prepareOnAllHosts: false,
  rePrepareOnUp: false

Expose connection pool state

The driver now provides a method to obtain a snapshot of the state of the pool per host. It provides the information of all hosts of the cluster, open connections per host and the amount of queries that are currently being executed (in-flight) through a given host.

You can check out the ClientState API docs for more information.

You can also use the string representation, that provides the information condensed in a readable format useful for debugging or periodic logging in production.

console.log('Pool state: %s', client.getState());

Wrapping up

More detailed information about all the features, improvements and fixes included in this release can be found in the changelogs: DSE driver changelog and Apache Cassandra driver changelog.

New version of the drivers are available on npm:

Your feedback is important to us and it influences what features we prioritize. To provide feedback use the following:

Phantom Consistency Mechanisms

In this blog post we will take a look at consistency mechanisms in Apache Cassandra. There are three reasonably well documented features serving this purpose:

  • Read repair gives the option to sync data on read requests.
  • Hinted handoff is a buffering mechanism for situations when nodes are temporarily unavailable.
  • Anti-entropy repair (or simply just repair) is a process of synchronizing data across the board.

What is far less known, and what we will explore in detail in this post, is a fourth mechanism Apache Cassandra uses to ensure data consistency. We are going to see Cassandra perform another flavour of read repairs but in far sneakier way.

Setting things up

In order to see this sneaky repair happening, we need to orchestrate a few things. Let’s just blaze through some initial setup using Cassandra Cluster Manager (ccm - available on github).

# create a cluster of 2x3 nodes
ccm create sneaky-repair -v 2.1.15
ccm updateconf 'num_tokens: 32'
ccm populate --vnodes -n 3:3

# start nodes in one DC only
ccm node1 start --wait-for-binary-proto
ccm node2 start --wait-for-binary-proto
ccm node3 start --wait-for-binary-proto

# create table and keypsace
ccm node1 cqlsh -e "CREATE KEYSPACE sneaky WITH replication = {'class': 'NetworkTopologyStrategy', 'dc1': 3};"
ccm node1 cqlsh -e "CREATE TABLE (k TEXT PRIMARY KEY , v TEXT);"

# insert some data
ccm node1 cqlsh -e "INSERT INTO (k, v) VALUES ('firstKey', 'firstValue');"

The familiar situation

At this point, we have a cluster up and running. Suddenly, “the requirements change” and we need to expand the cluster by adding one more data center. So we will do just that and observe what happens to the consistency of our data.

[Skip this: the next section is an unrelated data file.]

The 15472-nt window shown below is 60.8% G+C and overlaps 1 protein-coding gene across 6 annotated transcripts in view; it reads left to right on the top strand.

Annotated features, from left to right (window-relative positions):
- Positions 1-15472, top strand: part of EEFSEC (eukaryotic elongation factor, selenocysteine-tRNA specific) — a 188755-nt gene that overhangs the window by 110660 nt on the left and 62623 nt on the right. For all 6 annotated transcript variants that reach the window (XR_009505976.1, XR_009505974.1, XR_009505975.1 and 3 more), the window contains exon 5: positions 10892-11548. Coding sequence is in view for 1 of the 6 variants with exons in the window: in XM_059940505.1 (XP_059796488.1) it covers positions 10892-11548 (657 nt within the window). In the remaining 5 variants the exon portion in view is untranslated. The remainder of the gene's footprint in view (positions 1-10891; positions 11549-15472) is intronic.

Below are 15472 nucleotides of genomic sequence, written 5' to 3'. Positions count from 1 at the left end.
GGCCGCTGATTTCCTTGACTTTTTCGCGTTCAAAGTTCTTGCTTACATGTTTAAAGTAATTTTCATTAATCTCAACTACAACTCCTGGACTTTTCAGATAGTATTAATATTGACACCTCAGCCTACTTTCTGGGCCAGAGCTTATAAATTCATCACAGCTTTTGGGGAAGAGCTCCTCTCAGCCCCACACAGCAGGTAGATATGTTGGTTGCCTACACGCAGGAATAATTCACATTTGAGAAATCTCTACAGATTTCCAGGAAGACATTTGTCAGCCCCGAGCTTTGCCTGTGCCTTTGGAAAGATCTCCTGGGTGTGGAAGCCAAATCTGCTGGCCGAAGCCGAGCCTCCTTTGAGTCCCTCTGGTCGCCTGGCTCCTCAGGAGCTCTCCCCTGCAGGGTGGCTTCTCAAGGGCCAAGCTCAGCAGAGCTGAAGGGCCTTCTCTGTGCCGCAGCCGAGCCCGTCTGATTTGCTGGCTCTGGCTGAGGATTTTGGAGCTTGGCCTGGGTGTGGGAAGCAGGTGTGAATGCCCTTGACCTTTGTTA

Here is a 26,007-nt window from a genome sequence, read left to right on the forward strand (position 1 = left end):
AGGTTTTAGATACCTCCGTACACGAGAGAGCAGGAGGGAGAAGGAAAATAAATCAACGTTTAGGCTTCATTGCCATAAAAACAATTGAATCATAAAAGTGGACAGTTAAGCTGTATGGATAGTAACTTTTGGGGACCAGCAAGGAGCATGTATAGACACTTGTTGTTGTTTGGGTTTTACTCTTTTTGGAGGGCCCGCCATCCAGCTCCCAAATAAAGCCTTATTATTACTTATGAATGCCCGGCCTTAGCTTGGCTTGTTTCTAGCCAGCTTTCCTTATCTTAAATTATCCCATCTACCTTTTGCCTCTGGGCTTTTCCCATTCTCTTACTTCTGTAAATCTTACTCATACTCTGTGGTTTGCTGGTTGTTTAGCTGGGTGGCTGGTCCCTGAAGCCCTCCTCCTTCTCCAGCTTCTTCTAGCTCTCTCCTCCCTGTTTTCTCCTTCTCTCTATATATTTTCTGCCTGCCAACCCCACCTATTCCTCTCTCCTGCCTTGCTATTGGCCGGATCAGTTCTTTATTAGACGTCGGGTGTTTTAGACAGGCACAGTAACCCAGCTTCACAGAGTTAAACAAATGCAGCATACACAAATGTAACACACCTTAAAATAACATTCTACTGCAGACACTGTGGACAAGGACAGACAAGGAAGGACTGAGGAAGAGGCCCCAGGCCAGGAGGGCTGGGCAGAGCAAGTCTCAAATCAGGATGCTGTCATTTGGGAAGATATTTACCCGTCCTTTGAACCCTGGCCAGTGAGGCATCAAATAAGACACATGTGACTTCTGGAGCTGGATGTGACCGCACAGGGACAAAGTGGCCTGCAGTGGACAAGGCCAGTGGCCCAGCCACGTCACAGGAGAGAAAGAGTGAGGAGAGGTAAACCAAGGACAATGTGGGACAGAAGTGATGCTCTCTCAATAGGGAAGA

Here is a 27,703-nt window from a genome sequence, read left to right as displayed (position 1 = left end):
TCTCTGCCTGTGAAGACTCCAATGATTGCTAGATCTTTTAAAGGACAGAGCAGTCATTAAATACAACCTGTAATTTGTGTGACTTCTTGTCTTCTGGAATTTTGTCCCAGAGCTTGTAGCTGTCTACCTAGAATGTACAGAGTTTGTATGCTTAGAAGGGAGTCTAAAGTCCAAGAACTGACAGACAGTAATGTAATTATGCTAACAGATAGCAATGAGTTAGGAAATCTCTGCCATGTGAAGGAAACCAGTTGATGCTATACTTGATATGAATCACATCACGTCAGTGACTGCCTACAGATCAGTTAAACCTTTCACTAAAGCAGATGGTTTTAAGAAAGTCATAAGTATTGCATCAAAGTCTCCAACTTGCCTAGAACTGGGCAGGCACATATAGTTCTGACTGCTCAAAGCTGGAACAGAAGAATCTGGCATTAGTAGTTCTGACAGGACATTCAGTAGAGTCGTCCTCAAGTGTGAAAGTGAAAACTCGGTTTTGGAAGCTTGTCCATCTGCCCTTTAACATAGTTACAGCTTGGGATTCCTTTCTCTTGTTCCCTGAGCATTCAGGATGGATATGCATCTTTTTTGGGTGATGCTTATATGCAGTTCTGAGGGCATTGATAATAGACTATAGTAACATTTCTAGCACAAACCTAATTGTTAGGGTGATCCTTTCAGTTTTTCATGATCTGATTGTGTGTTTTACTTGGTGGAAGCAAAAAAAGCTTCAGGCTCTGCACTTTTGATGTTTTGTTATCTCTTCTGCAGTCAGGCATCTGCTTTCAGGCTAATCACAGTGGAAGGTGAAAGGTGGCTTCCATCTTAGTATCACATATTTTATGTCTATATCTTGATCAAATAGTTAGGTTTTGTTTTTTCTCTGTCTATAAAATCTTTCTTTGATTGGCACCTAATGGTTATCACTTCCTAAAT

Before we proceed, we need to ensure some determinism and turn off Cassandra’s known consistency mechanisms (we will not be disabling anti-entropy repair as that process must be initiated by an operator anyway):

# disable hinted handoff
ccm node1 nodetool disablehandoff
ccm node2 nodetool disablehandoff
ccm node3 nodetool disablehandoff

# disable read repairs
ccm node1 cqlsh -e "ALTER TABLE WITH read_repair_chance = 0.0 AND dclocal_read_repair_chance = 0.0"

Now we expand the cluster:

# start nodes
ccm node4 start --wait-for-binary-proto
ccm node5 start --wait-for-binary-proto
ccm node6 start --wait-for-binary-proto

# alter keyspace
ccm node1 cqlsh -e "ALTER KEYSPACE sneaky WITH replication ={'class': 'NetworkTopologyStrategy', 'dc1': 3, 'dc2':3 };"

With these commands, we have effectively added a new DC into the cluster. From this point, Cassandra can start using the new DC to serve client requests. However, there is a catch. We have not populated the new nodes with data. Typically, we would do a nodetool rebuild. For this blog post we will skip that, because this situation allows some sneakiness to be observed.

Sneakiness: blocking read repairs

Without any data being put on the new nodes, we can expect no data to be actually readable from the new DC. We will go to one of the new nodes (node4) and do a read request with LOCAL_QUORUM consistency to ensure only the new DC participates in the request. After the read request we will also check the read repair statistics from nodetool, but we will set that information aside for later:

ccm node4 cqlsh -e "CONSISTENCY LOCAL_QUORUM; SELECT * FROM WHERE k ='firstKey';"
ccm node4 nodetool netstats | grep -A 3 "Read Repair"

 k | v

(0 rows)